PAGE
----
Shackleton launches James Caird lifeboat, Elephant Island, Antarctica, 24 April 1916.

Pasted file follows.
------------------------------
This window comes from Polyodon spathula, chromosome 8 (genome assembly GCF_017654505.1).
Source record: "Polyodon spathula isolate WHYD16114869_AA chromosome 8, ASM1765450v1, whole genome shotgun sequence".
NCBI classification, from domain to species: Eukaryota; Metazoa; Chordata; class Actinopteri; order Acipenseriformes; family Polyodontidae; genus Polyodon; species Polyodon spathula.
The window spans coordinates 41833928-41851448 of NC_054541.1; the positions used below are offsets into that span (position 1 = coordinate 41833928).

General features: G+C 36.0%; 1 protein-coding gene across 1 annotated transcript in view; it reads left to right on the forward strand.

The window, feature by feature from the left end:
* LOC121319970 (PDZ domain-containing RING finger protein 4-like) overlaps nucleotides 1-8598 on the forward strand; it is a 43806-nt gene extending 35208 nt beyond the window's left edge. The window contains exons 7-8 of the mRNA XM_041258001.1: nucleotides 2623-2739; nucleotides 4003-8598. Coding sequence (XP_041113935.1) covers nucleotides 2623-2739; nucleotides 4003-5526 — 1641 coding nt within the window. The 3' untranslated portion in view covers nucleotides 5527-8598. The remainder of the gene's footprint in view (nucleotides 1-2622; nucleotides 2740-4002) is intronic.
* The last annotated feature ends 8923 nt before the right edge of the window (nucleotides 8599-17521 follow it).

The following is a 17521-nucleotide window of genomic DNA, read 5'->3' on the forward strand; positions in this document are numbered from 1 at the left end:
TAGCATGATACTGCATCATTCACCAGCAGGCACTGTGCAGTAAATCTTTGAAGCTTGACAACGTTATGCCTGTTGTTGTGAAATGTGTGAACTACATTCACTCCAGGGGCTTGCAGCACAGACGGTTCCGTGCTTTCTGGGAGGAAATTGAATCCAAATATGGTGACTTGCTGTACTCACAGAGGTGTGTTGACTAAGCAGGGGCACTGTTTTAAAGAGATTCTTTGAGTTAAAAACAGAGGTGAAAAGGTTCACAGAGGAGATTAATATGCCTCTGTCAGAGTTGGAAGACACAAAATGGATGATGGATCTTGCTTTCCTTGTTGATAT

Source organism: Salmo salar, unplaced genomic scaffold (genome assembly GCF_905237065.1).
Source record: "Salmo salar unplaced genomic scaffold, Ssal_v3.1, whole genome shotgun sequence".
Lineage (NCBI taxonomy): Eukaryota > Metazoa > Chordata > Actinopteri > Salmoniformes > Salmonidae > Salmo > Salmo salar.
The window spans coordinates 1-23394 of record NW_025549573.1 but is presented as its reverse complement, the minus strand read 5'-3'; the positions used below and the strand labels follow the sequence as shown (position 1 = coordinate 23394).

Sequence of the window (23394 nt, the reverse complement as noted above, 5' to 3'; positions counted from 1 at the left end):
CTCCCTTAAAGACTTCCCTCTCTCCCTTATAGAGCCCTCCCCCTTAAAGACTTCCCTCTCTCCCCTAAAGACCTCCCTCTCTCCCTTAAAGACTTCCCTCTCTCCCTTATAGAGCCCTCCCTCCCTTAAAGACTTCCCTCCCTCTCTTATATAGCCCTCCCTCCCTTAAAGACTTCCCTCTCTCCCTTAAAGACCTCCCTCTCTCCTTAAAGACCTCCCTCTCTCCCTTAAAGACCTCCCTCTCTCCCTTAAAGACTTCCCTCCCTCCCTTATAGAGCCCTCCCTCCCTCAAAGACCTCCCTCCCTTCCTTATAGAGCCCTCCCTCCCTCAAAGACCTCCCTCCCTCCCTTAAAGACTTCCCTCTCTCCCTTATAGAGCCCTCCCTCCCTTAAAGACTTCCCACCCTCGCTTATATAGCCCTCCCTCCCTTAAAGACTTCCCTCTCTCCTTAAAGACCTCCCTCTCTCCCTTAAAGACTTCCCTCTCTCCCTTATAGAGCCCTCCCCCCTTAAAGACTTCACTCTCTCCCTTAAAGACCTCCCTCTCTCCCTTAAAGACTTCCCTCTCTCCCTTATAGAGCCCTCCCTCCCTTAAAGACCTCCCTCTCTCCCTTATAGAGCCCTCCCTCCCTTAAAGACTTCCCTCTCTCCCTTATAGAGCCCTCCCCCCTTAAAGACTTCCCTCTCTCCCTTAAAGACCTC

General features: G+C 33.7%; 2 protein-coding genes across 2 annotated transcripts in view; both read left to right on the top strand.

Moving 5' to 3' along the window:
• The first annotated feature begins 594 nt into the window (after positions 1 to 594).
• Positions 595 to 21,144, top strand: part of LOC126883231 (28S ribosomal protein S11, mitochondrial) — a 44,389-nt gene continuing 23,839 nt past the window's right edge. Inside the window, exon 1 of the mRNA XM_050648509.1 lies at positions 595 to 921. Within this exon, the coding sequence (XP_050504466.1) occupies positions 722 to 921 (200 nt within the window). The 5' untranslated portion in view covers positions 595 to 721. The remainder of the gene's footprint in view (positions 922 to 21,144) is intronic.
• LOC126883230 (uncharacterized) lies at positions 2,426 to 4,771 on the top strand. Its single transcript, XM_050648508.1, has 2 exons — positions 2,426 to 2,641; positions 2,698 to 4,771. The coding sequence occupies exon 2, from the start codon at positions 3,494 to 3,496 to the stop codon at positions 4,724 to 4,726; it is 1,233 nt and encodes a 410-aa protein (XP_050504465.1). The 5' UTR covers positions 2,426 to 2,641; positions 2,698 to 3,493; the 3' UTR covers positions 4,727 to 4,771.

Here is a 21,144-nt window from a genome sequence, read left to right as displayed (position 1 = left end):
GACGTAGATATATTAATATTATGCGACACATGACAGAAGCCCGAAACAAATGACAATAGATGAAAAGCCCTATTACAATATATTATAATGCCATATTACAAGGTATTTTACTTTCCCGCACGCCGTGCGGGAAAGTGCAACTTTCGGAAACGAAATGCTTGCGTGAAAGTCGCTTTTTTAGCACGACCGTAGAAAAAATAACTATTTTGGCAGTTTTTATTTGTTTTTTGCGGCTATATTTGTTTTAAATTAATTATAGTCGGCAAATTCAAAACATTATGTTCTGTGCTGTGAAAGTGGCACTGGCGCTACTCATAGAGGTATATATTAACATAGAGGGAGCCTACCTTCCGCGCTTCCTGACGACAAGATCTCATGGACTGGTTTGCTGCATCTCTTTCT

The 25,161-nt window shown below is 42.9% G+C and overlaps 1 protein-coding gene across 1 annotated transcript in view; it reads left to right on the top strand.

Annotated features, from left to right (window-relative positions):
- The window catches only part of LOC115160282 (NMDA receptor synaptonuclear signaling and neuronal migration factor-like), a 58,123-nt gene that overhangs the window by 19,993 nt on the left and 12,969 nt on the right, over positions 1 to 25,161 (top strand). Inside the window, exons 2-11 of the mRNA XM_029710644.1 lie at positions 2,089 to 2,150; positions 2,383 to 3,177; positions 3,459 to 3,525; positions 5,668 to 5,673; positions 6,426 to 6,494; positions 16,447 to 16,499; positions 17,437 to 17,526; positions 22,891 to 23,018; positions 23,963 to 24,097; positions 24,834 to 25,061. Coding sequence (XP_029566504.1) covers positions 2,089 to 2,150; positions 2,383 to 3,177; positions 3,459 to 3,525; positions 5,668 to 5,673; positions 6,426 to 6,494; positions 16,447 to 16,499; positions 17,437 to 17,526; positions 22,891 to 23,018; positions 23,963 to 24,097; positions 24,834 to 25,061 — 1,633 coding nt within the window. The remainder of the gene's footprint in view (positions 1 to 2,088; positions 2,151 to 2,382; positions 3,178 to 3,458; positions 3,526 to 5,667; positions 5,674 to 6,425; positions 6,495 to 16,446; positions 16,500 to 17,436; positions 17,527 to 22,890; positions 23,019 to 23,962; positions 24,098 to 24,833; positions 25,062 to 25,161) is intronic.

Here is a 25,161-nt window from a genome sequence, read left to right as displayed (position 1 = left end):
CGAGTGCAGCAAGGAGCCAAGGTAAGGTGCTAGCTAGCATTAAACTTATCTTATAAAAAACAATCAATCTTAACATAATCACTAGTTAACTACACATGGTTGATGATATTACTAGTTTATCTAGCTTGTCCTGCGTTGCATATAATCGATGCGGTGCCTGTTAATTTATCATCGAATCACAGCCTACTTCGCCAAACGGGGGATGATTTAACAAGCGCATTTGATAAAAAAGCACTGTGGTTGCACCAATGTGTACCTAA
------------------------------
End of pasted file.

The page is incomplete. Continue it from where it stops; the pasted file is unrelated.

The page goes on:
The James Caird lifeboat is launched from the shore of Elephant Island in the South Shetland Islands on 24 April 1916. This photograph, probably captured by expedition photographer Frank Hurley, was published in the United States in Ernest Shackleton's 1919 book, "South," from William Heinemann publishing house of London. The voyage of the James Caird, one of history's greatest small-boat journeys, was by open whaleboat from Elephant Island to South Georgia in the southern Atlantic Ocean, a distance of 800 nautical miles (1500 km; 920 mi) across one of the world' s most treacherous seas. Undertaken by expedition leader Sir Ernest Shackleton and five companions, its objective was to obtain rescue for the main body of the Imperial Trans-Antarctic Expedition of 1914-17, trapped on Elephant Island after the loss of their ship Endurance. On the temporary haven of Elephant Island, the expedition's carpenter, Harry McNish, improvised tools and materials to adapt the 22.5-foot (6.9 m) long James Caird, raising its sides and building a makeshift deck of wood and canvas, sealing the work with oil paints, lamp wick, and seal blood. The craft was further strengthened with a mast lashed inside along the length of her keel, and fitted with a mainmast and a mizzenmast, rigged to carry lugsails and a jib. Boat weight was increased by 1 long ton (1016 kg) of ballast, to lessen the risk of capsizing in the high seas that Shackleton knew would be encountered. (This photo is in the public domain in the United States because its first publication occurred prior to January 1, 1923.)Add to Cart Add to Lightbox Download